Sidney Poitier, the first black man to receive a Best Actor award, died at the age of 94.
The death of the Hollywood icon was confirmed by the office of Fred Mitchell, the Bahamas’ minister of international affairs. Poitier was a pioneering performer as well as a well-known humanitarian and diplomat. In 1963, he received the Academy Award for Best Actor for his performance in Lilies of the Field.
Poitier was born in Miami and grew up on a tomato farm in the Bahamas before moving to New York at the age of 16.
He enlisted in the army for a brief time and worked a variety of odd jobs while taking acting classes on his way to becoming a theatrical and screen star in the 1950s and 1960s.
In Hollywood, Poitier broke through racial barriers. His performance in The Defiant Ones in 1958 garnered him his first Academy Award nomination, which was a first for a black man in a leading role at the time.
He went one better five years later, winning an Oscar for Lilies of the Field, in which he portrayed a handyman who assists German nuns in constructing a chapel in the desert.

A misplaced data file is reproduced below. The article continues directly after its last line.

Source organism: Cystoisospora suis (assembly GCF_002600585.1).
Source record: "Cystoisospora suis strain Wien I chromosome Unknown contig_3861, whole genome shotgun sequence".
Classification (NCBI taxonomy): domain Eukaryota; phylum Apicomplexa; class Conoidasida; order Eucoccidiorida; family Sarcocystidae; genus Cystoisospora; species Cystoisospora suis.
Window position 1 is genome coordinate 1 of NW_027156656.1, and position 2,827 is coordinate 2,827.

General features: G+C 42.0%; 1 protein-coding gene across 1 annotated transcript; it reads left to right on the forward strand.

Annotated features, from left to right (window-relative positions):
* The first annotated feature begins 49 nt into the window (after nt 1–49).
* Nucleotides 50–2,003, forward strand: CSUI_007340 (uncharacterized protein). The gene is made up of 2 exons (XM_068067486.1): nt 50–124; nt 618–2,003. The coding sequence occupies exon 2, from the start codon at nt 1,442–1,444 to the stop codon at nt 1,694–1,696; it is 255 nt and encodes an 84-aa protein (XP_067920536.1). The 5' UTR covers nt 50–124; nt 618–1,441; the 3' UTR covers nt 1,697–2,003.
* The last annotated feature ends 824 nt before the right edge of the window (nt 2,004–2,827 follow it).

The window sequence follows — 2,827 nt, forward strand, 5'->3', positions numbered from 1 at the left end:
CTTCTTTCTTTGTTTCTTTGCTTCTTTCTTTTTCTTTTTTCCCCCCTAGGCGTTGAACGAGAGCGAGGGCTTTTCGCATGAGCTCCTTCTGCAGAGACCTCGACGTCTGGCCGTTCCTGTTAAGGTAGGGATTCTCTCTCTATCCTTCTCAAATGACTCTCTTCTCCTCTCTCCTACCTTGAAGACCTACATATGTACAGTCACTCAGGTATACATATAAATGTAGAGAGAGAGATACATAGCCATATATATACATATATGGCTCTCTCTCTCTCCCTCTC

The actor was a fixture on the big screen during a period of racial segregation in the United States, appearing in films such as Patch of Blue in 1965, Heat of the Night the next year, and Guess Who’s Coming to Dinner the following year, in which he played a black guy with a white fiancée.
The Blackboard Jungle and A Raisin in the Sun were two of his other iconic films, both of which he also performed on Broadway.
In 1992, Poitier became the first black actor to earn the American Film Institute’s Life Achievement Award. He was chosen as the Bahamas’ ambassador to Japan five years later, and he was knighted by the Queen in 1974. He was qualified for a substantive knighthood as a Bahamian citizen, but because he was a US resident with Bahamian ancestry, the Bahamian authorities preferred it to be an honorary accolade. He has six children and was married twice.